Sustainable Fostering

By Betsy Imes and Michelle Barclay

What began as a dream to build a “perfect farm family” has grown into a haven for ­­foster children in need of nurturing love and care.  After learning they were unable to have their own biological children, Lamar and Valerie Burkett adopted their first child through a private agency over 31 years ago, a six week old son they named John William. 

Burkett familyFour years later, John’s birth mother was pregnant again and she wanted this baby also adopted by the Burketts, which they readily agreed to do and keep the siblings together, so little Thomas joined their family.  Desiring to help a child with special needs (such as a physical disability), 4 week old Mary Catherine was adopted in 2001.  Although Mary Catherine was healthy, a biracial child at that time was considered special needs because the agency often had trouble finding parents for them.  The Burketts believed their family was complete after adopting Mary Catherine; however, a phone call that same year from the Division of Family and Children Services (DFCS) about a 4 month old foster child resulted in the Burketts becoming foster parents. This decision grew their vision of family into a bumper crop of more than 40 children in need of a loving home, with eight of these children now legally adopted into the Burkett family.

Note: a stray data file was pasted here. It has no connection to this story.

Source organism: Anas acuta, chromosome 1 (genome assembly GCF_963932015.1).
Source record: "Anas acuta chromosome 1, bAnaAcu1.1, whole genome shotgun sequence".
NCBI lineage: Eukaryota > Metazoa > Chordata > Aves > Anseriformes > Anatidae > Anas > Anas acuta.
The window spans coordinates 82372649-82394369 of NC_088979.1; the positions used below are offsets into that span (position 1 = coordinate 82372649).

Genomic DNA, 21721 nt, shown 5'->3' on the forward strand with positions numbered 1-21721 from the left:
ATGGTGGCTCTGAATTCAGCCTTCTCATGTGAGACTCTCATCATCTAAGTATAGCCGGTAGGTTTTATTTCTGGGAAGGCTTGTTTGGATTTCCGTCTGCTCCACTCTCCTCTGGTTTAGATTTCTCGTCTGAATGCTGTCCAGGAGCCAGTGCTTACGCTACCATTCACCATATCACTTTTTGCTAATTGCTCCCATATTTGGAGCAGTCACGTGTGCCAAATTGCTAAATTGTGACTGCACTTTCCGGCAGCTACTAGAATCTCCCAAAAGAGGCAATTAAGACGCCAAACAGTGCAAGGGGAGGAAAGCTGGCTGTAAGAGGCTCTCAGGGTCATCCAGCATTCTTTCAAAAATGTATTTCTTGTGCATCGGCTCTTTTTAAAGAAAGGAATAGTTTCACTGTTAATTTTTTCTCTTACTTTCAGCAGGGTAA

Lamar honorably served his country during the Vietnam War as part of the Naval Advisory Group in Saigon.  He currently manages the family farm near Omega, Georgia, and serves as Pastor of the Bridge Creek Primitive Baptist Church.   As a former Lead Advocate with the Adoptive & Foster Parent Association of Georgia, Lamar helped other foster parents with the complex process of resolving issues with DFCS.  He was appointed a member of the Child Welfare Reform Council in 2014 which recommended improvements to Georgia’s child welfare system.  As President of the Colquitt County Adoptive & Foster Parent Association, he oversees many activities including ongoing foster parent trainings, cookouts, and holiday events; the group also increases awareness of the needs of foster children in their community.  The association reminds others that anyone can serve foster children by helping foster families with practical needs such as sending a meal or providing childcare to offset the additional time constraints foster parents have with court hearings, therapist appointments, DFCS trainings, etc.  The entire community benefits when a foster child is given the care needed to overcome trauma. 

Valerie tirelessly works alongside her husband to provide exceptional care to each child placed with them through healthy attachments all children need.  As a stay at home mother, she makes the most of her opportunities to build close relationships with the children through home schooling, transporting them to appointments such as doctors and dentists as well as extracurricular activities including sporting events and 4H meetings.  By establishing consistent family routines for meals, bedtime and encouraging conversation, children know they are loved, have a sense of belonging and develop an ability to get along with others. Stable and committed relationships with supportive caregivers like Valerie and Lamar enable children to respond to adversity and learn to thrive.